The goal of prescriptive analysis is to provide a recommendation (prescription) on what actions to take to achieve some objective goal (1)
In order to give a good recommendation to solve a problem it needs to be well-defined. A problem has
- A set of goals we want to achieve
- A set of actions to take to achieve the goal
- A model which describes how the actions impact the goal
An abstract example:
- Goal = maximize revenue
- Action = set different prices
- Model = how does setting price change the revenue from selling the product?
- Two forces in play: When we lower price we sell more, but we also get less revenue per product sold. And vice versa.
- This is called a tradeoff << in most models identifying the tradeoff beforehand helps to understand what we are looking to solve
Revenue is Quantity * Price.
In this example, we know the regression line and can feel comfortable that we understand how much of the product will be sold at each price. So we basically just multiply the price times the quantity for each value, which produces a curved plot, and choose the price that produces the maximum revenue. Simple.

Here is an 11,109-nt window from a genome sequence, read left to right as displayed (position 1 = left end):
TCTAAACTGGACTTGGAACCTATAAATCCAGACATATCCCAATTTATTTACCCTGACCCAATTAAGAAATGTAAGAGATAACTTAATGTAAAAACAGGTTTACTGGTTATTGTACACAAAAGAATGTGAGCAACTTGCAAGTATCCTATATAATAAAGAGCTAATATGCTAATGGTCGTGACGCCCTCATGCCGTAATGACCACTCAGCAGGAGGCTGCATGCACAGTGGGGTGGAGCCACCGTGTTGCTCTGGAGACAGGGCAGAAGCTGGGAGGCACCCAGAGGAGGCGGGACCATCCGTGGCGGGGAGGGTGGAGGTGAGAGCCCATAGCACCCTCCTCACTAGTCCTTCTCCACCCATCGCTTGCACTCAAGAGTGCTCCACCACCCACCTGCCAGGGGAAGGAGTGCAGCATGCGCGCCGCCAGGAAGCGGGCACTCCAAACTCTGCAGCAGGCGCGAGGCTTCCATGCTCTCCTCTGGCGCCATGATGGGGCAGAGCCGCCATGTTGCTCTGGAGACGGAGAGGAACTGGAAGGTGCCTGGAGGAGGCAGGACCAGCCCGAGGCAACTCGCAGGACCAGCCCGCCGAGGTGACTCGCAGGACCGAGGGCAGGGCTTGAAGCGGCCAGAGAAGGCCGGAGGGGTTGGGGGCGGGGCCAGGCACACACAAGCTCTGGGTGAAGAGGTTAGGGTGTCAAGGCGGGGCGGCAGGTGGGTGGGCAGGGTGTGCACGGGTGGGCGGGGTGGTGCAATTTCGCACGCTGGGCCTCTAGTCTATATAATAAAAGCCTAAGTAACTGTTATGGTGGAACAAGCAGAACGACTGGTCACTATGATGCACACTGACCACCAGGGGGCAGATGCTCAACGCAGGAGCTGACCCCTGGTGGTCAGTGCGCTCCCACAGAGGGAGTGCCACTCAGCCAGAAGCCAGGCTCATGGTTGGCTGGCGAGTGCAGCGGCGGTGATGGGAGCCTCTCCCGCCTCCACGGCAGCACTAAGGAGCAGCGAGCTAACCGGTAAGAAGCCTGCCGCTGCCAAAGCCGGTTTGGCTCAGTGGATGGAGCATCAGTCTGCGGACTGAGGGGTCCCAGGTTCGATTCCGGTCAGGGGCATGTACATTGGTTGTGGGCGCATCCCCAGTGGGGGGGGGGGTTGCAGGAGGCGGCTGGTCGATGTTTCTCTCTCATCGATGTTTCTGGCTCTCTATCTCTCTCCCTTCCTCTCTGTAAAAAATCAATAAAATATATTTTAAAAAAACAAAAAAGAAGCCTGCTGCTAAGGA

Now the model can get more complex. We can optimize for profit - which means we must consider cost to produce the item, cost to market the item, etc.
- To maximize profit we must take costs into account
- Usually the optimal price can be found by using the sales regression, combined with costs at each price point, until the gain in revenue from a higher price is equal to the increase in costs.
- Marginal Revenue (MR) = Marginal Costs (MC)
1. https://www.coursera.org/learn/wharton-customer-analytics/home - Week 4 slides, Berman, slide 3
2. https://www.coursera.org/learn/wharton-customer-analytics/home - Week 4 slides, Berman, slide 23